- Andy Katz, ESPN Senior Writer
- 0 Shares
1. SMU grabbed headlines in college basketball in late August. Stop and digest that for a moment. The commitment of Arlington (Texas) Prime Prep Academy point guard Emmanuel Mudiay to SMU was a significant development for the program and the fledgling American Athletic Conference. But it's not unique. This is exactly how a program becomes relevant when it has been dormant for so long. Programs that don't have a national following have to get local recruits when applicable. The Mustangs have now done this twice, landing Dallas' Keith Frazier for this season. Not all programs have a fertile recruiting area (such as Pitt). But those that do have to show they can take care of their own first before suddenly being reasonable for players outside the footprint. Schools such as Arizona and UConn didn't have the in-state talents to build a program (although Arizona changed its future by getting in-state prospect Sean Elliott early in Lute Olson's tenure). But schools where there is talent (Florida and Miami and countless other examples) had to land local talent at some point. SMU coach Larry Brown said last week the Mustangs were going to be a good, very good. The onus now will be on making sure the news of a commitment doesn't fade. The Mustangs have to win to bring a following to Moody Coliseum. Texas has historically been a poorly attended college basketball state. That won't change by local players staying home, but rather by winning games against higher-level competition.
2. The American has a high-level television deal with ESPN and now CBS. But the long-term success of this league has to come from the depth of talent. Louisville is gone after this season (as is Rutgers). Tulane, East Carolina and Tulsa enter in 2014-15. None of those programs would move the ratings meter or change the depth of NCAA bids at this juncture. That's why programs perceived to be below UConn, Memphis, Cincinnati and Temple must step up and be in play for bids. If SMU can be a fifth team in this group, that will be critical to the long-term solvency of the league. The league is never going to be conference of record in Florida (home to South Florida and Central Florida) or Louisiana (Tulane) or Oklahoma (Tulsa). The Big 12 is always going to dominate the state of Texas. But the American desperately needs SMU and Houston to be competing in the upper half so that in those two major cities where the Big 12 doesn't have a home team (TCU is in Fort Worth), the league has a chance to make a dent in the sporting coverage from mid-January to March (post-college football and after the NFL in February).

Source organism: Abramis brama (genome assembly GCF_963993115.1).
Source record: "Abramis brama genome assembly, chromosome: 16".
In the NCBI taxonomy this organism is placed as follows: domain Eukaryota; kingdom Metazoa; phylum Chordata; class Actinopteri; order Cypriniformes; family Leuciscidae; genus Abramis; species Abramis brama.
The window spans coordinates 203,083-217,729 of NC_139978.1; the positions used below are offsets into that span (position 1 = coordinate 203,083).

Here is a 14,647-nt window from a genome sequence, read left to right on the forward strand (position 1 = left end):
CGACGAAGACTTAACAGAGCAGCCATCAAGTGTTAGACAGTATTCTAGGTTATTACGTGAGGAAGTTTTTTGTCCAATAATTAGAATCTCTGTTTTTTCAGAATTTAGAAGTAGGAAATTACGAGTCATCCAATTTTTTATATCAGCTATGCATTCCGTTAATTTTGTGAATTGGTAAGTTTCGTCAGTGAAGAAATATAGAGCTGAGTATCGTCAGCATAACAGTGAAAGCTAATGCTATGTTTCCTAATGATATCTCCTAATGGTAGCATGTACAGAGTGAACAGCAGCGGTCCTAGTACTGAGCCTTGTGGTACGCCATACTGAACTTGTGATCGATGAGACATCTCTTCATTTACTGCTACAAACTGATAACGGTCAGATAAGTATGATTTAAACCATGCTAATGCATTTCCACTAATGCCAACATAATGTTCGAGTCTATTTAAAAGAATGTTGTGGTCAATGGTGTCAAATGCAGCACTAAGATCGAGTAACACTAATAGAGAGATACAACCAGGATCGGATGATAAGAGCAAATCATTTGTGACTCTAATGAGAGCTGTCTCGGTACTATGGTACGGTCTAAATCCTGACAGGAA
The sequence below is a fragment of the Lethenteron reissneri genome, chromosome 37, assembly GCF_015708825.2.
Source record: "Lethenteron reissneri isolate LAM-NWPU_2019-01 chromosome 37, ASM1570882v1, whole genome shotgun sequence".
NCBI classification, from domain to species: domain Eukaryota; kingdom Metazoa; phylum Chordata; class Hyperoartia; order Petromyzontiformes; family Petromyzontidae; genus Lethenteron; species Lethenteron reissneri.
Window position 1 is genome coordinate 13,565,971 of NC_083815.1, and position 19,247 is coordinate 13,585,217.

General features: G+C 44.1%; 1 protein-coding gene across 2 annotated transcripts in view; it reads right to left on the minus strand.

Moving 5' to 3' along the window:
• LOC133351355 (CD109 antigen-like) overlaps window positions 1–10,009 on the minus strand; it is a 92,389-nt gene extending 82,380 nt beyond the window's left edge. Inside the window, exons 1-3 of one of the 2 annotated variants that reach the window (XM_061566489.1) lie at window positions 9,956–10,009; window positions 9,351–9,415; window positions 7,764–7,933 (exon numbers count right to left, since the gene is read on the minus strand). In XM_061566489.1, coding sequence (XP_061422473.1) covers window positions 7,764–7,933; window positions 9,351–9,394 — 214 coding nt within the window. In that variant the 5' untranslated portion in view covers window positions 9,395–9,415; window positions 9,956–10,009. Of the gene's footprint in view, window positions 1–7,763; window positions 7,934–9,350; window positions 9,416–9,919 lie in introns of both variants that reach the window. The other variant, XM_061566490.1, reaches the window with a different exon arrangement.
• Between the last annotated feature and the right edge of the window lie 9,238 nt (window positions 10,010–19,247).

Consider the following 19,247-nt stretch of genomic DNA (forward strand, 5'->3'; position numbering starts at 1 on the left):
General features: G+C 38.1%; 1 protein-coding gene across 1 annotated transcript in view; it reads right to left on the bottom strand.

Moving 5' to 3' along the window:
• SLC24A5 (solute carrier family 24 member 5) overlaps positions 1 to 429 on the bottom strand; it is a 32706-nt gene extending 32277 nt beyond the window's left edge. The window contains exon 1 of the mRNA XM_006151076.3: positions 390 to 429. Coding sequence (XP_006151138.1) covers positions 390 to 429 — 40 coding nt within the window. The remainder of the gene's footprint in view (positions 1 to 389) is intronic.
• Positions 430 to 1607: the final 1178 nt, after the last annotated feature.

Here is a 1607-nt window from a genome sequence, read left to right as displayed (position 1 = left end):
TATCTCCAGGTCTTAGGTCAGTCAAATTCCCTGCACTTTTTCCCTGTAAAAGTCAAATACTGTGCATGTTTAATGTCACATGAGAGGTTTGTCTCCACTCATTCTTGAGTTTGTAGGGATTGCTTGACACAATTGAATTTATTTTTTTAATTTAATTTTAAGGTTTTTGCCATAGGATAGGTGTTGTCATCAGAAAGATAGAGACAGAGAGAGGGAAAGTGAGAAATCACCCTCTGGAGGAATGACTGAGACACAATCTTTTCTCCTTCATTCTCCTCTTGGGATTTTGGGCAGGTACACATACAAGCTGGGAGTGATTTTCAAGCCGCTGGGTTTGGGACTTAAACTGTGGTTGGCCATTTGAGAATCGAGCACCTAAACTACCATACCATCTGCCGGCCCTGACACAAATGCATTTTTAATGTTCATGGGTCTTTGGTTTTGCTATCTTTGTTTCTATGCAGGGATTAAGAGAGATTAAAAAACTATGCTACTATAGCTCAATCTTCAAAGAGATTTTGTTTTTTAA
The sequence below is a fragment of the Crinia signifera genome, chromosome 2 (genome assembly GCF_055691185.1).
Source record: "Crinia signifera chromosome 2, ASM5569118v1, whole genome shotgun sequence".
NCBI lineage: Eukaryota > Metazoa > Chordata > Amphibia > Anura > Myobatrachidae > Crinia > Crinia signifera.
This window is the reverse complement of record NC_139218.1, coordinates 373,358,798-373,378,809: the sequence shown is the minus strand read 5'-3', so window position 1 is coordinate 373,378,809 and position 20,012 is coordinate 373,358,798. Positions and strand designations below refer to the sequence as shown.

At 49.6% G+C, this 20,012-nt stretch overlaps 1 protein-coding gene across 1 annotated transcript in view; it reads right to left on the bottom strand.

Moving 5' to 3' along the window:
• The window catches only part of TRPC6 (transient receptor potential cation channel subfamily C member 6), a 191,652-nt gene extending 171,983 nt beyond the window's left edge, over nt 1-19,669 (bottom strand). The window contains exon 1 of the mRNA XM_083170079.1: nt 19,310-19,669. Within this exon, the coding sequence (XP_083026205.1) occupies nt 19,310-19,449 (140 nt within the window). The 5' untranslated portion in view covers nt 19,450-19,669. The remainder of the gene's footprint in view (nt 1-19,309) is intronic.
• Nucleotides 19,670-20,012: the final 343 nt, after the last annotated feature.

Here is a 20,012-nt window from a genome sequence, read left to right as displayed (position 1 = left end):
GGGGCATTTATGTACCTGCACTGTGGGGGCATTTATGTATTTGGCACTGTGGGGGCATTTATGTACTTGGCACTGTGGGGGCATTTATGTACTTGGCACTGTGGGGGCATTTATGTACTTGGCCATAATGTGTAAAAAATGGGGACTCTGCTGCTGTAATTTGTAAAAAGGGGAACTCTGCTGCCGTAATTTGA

3. Lost amid the Mudiay commitment this week was the one Gonzaga landed in getting 2014 point guard Josh Perkins. Guard U, as the Zags have been called, got their future floor leader. He is being billed as one of the most physically gifted guards the Zags have recruited in Mark Few's tenure. And yet what the Perkins and Mudiay commitments show is that the discussion of marginalizing schools outside the power five is such foolish talk. Players want to go where they have a chance to be successful, play for established coaches, get on national television, be in the NCAA tournament, get to the NBA and at times play close to home. That can mean going to a host of Division I schools that are not in one of the power-five conferences. The Zags continue to be a program of record in the West and are as tough to beat for players they want as any other school west of the Mississippi.
1. SMU grabbed headlines in college basketball in late August. Stop and digest that for a moment. The commitment of Arlington (Texas) Prime Prep Academy point guard Emmanuel Mudiay to SMU was a significant development for the program and the fledgling American Athletic Conference.